Interestingly, none of the surveyed companies have set any action plan. Around 72% of them didn’t give a “clear answer,” said the survey report, as to why they don’t yet have a plan. Meanwhile, 18% said they are waiting for their respective country law to be issued while 10% didn’t believe that VAT will affect them. This however doesn’t mean that the overwhelming majority of surveyed companies are not worried. Around 80% of them have concerns, according to the Deloitte survey. Of them, 87.5% are worried about implementation.

The Ernst & Young survey, which was announced in March, found that 50% of companies haven’t started preparing for VAT; 29% have studied some of the VAT’s aspects; 6% have taken relevant workshops; and 4% have conducted an impact study but haven’t set an action plan. Only 11% of surveyed companies have said they have such a plan. Of them, 51% are focused on having the right paperwork and procedures to comply with VAT. Around 17% are improving their computer systems; 13% are training their personnel; 10% are focused on their pricing strategy starting 2018; and 8% are focusing on the procurement side of the business to minimize costs.

Interestingly, the uncertainty arising from the implementation of VAT is not confined to local companies, but multinationals also. Around 78% of the surveyed multinational firms have said they will receive no support from their parent company, even if it is operating in a country that levies VAT, according to the Ernst & Young survey. Meanwhile, 29% of surveyed multinational companies said they are completely invisible to parent company.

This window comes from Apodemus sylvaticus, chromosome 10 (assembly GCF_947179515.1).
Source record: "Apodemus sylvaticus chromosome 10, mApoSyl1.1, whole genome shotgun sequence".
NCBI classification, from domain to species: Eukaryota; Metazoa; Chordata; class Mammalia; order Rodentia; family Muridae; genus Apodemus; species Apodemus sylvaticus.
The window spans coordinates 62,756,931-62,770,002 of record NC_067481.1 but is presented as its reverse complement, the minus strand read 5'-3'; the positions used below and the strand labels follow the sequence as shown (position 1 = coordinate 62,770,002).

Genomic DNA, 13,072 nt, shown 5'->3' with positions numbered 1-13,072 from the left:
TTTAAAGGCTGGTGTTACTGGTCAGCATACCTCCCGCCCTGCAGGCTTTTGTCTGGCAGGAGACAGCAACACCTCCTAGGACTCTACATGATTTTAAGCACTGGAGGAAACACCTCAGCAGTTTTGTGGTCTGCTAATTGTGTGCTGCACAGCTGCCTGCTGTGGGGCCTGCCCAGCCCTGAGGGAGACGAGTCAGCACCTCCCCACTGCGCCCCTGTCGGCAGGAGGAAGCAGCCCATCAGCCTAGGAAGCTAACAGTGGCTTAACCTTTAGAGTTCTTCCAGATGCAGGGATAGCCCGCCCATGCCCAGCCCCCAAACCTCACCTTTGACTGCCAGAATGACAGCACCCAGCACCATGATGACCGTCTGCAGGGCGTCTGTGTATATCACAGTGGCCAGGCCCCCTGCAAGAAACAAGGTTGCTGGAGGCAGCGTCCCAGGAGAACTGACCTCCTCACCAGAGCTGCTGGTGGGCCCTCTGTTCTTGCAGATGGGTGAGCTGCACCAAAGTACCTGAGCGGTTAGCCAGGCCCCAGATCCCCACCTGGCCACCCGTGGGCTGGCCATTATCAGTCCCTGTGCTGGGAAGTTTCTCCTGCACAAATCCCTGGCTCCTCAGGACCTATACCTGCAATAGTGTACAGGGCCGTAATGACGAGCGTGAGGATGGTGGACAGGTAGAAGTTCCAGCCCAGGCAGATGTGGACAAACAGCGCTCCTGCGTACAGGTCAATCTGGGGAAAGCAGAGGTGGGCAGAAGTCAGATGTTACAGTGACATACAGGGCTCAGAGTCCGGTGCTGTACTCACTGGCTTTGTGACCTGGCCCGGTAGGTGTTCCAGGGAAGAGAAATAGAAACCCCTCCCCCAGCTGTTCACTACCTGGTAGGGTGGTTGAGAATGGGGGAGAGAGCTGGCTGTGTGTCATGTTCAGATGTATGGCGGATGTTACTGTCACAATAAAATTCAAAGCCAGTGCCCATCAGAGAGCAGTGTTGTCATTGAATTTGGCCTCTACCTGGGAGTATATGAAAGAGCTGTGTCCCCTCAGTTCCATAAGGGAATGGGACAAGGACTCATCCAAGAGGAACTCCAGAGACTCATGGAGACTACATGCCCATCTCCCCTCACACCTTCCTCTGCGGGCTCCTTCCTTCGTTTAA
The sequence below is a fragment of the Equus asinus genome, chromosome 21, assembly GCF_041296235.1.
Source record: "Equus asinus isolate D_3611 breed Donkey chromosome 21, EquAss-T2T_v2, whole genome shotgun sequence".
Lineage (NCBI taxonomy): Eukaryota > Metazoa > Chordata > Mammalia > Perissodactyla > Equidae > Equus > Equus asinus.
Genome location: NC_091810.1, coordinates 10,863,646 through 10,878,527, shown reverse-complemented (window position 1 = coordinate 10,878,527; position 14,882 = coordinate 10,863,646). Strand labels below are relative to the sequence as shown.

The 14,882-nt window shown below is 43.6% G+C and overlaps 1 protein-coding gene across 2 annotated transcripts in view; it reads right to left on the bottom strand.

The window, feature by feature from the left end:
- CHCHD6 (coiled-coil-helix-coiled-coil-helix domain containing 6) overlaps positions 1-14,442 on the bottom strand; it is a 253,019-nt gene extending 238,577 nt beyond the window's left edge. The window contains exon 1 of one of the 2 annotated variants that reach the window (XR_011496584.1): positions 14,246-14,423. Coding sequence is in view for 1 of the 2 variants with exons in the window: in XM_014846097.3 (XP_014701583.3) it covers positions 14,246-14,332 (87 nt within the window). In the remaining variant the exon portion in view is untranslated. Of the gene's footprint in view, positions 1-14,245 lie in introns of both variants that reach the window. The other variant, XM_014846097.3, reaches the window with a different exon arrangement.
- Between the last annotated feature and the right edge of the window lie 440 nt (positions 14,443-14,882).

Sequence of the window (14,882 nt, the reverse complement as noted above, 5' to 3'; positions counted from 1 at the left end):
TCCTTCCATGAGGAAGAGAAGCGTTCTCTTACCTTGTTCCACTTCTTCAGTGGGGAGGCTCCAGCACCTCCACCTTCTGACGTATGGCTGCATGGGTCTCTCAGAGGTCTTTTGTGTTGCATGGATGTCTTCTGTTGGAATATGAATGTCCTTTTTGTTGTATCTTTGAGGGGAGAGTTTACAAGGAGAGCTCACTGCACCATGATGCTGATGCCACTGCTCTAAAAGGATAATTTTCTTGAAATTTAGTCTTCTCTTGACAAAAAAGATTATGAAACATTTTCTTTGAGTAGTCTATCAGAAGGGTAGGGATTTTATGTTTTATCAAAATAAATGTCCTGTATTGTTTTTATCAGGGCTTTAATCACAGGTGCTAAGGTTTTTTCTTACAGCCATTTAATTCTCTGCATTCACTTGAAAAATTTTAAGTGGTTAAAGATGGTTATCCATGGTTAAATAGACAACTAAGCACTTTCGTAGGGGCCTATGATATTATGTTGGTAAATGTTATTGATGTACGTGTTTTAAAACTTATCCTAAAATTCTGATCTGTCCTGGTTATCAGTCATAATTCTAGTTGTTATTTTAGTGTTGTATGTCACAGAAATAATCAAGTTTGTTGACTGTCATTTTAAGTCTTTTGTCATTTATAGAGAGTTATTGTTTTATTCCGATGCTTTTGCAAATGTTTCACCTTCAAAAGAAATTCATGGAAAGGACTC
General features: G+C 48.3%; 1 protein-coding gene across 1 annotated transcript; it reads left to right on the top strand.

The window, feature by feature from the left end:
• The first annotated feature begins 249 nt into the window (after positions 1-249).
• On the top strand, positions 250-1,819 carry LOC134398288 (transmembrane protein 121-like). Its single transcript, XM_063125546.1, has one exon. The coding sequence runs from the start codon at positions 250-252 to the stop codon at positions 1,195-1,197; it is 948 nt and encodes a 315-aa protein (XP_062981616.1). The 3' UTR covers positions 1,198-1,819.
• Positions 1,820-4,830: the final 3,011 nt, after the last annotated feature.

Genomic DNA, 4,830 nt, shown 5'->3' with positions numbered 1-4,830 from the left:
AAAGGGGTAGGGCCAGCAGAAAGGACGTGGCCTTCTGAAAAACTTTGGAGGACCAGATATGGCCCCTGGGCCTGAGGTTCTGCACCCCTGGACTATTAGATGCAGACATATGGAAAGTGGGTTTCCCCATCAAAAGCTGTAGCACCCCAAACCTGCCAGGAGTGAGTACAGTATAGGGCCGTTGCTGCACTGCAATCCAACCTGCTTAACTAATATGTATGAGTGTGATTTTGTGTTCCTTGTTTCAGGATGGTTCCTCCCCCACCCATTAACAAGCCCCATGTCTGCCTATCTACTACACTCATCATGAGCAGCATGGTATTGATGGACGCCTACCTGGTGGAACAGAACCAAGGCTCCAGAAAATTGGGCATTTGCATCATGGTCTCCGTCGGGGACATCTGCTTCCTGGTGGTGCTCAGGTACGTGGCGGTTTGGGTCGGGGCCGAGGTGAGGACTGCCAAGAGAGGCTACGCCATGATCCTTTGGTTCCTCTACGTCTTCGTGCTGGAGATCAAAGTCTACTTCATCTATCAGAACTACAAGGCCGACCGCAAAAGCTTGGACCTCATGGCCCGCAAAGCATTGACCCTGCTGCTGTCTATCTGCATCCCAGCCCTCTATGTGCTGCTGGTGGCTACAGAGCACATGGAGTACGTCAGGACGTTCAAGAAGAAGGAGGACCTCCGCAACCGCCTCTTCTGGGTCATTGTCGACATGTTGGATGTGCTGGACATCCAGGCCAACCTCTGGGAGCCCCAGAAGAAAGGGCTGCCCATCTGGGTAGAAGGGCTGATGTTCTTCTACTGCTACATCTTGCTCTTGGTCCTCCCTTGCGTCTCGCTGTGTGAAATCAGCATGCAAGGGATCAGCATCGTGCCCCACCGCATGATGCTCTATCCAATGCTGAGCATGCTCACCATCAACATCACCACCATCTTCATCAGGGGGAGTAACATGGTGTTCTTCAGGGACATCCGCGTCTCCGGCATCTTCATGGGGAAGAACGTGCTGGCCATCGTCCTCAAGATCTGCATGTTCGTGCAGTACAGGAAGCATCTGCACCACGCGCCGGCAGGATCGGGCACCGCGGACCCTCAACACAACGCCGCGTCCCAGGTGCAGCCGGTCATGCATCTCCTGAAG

In the UAE, MENA’s top investment destination as per the 2017 Doing Business Report, 69% of companies believe that VAT will be implemented in January 2018, according to a February to April 2017 survey by UAE-based Hays, a research firm. Yet, despite this certainty, 52% have said they don’t yet have an action plan. Interestingly, 61% of the surveyed pool said they will implement VAT in-house with no extra staff; 14% will hire specialized staff full time; and 9% will hire them on a part-time basis. The remaining 16% will fully outsource the function.

Companies hiring over 1500 employees seem to be better equipped to manage VAT compared to SMEs in the UAE, according to the Hays survey. Around 73% of large companies have already set an action plan compared to under 50% for the rest. Large companies are also less likely to manage VAT in-house (53% versus 66% for firms hiring less than 50 people). The extra resources of large companies means that 33% of them will hire extra personnel if they decide to do it in-house. Meanwhile, 24% of the smallest companies will hire more staff. Worryingly, 60% of surveyed companies haven’t set a VAT-compliance budget. Meanwhile, 29% hope to pay less than AED 250,000. “With UAE VAT law yet to be fully announced, it is difficult for businesses to anticipate exactly how they will implement VAT and the subsequent costs involved,” Chris Greaves, managing director of Hays in the Gulf, said in the survey’s press release.